“With the Devourers.”
“There are no Devourers here,” replied Agricola; “we are only peaceable workmen. So begone.”
“Well! here are the Wolves, that will eat your quiet workmen.”
“The Wolves will eat no one here,” said Agricola, looking full at the quarryman, who approached him with a threatening air; “they can only frighten little children.”
“Oh! you think so,” said the quarryman, with a savage sneer. Then raising his weapon, he shook it in Agricola’s face, exclaiming: “Is that any laughing matter?
“Is that?” answered Agricola, with a rapid movement, parrying the stone sledge with his own hammer.
“Iron against iron—hammer against hammer—that suits me,” said the quarryman.
“It does not matter what suits you,” answered Agricola, hardly able to restrain himself. “You have broken our windows, frightened our women, and wounded—perhaps killed—the oldest workman in the factory, who at this moment lies bleeding in the arms of his son.” Here Agricola’s voice trembled in spite of himself. “It is, I think, enough.”
“No; the Wolves are hungry for more,” answered the blaster; “you must come out (cowards that you are!), and fight us on the plain.”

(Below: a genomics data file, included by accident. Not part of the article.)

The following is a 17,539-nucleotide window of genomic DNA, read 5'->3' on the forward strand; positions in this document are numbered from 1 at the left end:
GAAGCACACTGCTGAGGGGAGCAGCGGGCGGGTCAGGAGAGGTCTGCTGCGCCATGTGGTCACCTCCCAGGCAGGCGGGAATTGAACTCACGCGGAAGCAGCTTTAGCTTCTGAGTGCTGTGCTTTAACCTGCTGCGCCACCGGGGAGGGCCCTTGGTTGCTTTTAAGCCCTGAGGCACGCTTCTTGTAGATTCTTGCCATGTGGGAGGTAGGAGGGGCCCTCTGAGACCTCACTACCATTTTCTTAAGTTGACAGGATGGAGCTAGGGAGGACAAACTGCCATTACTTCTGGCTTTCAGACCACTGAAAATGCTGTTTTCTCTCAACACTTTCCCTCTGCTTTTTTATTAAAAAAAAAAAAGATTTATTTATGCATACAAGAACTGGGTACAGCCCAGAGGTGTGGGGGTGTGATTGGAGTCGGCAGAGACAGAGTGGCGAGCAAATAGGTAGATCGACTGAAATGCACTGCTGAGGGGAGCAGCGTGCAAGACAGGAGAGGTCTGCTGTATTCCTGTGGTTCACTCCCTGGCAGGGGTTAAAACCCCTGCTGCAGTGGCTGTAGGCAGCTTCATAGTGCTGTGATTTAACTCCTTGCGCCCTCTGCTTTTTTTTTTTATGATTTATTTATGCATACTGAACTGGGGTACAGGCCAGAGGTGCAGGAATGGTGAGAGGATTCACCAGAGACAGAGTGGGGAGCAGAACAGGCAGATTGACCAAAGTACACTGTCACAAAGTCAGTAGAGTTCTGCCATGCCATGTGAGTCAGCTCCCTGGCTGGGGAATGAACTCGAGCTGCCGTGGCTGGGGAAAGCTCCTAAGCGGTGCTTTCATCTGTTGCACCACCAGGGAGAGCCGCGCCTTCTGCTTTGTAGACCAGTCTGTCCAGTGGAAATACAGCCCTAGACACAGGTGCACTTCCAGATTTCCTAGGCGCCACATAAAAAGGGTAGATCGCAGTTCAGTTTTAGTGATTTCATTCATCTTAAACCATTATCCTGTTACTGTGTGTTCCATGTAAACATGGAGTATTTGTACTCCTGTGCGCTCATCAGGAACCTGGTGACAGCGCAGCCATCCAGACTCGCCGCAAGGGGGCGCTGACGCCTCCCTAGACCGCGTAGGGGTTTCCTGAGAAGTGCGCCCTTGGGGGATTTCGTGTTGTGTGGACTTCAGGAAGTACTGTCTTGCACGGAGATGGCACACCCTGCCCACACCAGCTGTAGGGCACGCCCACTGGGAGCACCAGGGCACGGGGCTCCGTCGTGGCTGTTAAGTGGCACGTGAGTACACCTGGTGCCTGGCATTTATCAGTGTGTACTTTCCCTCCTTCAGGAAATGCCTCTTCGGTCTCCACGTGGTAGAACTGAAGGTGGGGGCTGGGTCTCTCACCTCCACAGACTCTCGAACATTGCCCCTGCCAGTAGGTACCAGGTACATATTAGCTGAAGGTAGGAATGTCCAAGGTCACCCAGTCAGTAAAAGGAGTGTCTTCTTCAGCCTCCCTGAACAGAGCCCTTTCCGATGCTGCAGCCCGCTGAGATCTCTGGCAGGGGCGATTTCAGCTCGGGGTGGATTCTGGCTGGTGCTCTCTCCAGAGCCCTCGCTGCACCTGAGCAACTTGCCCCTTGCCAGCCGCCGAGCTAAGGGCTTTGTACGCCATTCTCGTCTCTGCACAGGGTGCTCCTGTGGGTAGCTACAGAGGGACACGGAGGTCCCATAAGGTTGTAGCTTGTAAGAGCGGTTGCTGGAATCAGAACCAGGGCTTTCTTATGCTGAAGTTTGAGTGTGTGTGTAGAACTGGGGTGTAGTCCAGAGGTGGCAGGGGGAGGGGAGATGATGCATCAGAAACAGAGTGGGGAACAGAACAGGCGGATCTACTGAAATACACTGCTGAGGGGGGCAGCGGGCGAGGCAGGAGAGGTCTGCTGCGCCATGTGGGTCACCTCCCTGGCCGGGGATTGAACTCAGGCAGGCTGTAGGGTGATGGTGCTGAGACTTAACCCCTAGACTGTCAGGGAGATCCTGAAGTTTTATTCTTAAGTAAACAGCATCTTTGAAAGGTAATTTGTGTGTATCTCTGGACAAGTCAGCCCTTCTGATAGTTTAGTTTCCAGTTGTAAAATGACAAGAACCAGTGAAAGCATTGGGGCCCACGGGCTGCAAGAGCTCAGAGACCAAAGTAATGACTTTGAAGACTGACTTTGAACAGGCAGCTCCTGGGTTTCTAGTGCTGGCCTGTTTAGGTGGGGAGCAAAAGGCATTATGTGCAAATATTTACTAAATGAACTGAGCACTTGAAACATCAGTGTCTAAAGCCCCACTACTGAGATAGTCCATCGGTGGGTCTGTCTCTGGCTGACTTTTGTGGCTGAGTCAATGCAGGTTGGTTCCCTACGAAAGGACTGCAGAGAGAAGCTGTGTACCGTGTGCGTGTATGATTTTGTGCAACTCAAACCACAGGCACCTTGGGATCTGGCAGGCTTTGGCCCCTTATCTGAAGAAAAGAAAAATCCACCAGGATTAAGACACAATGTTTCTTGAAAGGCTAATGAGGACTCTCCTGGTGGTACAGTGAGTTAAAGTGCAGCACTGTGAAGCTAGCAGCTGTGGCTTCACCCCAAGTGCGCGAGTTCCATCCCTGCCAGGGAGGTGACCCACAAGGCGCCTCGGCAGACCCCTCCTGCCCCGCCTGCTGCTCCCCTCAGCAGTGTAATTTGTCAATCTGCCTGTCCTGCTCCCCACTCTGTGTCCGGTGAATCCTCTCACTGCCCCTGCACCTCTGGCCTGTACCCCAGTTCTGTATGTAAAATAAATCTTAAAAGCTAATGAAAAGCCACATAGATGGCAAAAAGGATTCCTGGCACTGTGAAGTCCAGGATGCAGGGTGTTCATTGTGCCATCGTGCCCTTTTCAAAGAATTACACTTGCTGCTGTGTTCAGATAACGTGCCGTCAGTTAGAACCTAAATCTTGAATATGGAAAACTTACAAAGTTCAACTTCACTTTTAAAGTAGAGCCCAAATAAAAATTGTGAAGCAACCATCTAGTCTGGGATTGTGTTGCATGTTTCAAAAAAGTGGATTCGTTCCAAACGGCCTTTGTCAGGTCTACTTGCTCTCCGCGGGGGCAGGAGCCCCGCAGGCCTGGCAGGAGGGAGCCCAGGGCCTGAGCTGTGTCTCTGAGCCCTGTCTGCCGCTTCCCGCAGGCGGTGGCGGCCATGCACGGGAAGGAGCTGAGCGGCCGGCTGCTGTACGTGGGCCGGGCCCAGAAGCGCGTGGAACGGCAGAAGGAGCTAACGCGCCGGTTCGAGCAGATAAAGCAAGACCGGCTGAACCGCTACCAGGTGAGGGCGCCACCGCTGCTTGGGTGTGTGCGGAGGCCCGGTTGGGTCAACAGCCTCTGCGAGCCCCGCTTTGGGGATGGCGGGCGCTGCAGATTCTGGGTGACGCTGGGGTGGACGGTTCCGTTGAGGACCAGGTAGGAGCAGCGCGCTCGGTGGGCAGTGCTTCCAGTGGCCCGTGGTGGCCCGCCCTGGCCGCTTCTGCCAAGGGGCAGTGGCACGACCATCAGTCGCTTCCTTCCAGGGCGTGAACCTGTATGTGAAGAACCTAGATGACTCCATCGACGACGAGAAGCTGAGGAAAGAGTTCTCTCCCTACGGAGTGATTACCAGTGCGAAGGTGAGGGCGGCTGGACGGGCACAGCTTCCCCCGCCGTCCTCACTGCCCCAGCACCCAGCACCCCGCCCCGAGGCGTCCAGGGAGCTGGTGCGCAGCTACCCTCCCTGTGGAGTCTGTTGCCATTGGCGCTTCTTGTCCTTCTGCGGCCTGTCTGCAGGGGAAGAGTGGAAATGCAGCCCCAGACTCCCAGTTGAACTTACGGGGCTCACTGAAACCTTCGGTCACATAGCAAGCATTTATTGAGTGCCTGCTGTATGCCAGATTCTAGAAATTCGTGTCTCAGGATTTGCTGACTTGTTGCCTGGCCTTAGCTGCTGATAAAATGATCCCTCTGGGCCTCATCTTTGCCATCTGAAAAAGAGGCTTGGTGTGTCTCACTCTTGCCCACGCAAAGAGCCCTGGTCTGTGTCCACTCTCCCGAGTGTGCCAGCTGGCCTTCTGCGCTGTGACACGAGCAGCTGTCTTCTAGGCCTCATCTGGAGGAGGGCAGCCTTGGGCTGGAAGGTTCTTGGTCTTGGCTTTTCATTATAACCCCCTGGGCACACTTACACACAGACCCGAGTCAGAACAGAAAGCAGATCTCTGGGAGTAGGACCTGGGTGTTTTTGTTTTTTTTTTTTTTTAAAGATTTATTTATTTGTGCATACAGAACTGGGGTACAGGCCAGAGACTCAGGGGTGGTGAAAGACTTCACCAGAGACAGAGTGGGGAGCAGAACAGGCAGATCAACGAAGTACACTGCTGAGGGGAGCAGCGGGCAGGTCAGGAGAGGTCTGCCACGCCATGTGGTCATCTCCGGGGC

“Yes! yes! battle!—let them come out!” cried the crowd, howling, hissing, waving their sticks and pushing further into the small space which separated them from the door.
“We will have no battle,” answered Agricola: “we will not leave our home; but if you have the misfortune to pass this,” said Agricola, throwing his cap upon the threshold, and setting his foot on it with an intrepid air, “if you pass this, you attack us in our own house, and you will be answerable for all that may happen.”
“There or elsewhere we will have the fight! the Wolves must eat the Devourers. Now for the attack!” cried the fierce quarryman, raising his hammer to strike Agricola.
But the latter, throwing himself on one side by a sudden leap, avoided the blow, and struck with his hammer full at the chest of the quarryman, who staggered for a moment, but instantly recovering his legs, rushed furiously on Agricola, crying: “Follow me, Wolves!”
As soon as the combat had begun between Agricola and the blaster, the general fight became terrible, ardent, implacable. A flood of assailants, following the quarryman’s steps, rushed into the house with irresistible fury; others, unable to force their way through this dreadful crowd, where the more impetuous squeezed, stifled, and crushed these who were less so, went round in another direction, broke through some lattice work, and thus placed the people of the factory, as it were, between two fires. Some resisted courageously; others, seeing Ciboule, followed by some of her horrible companions, and by several of the most ill-looking ruffians, hastily enter that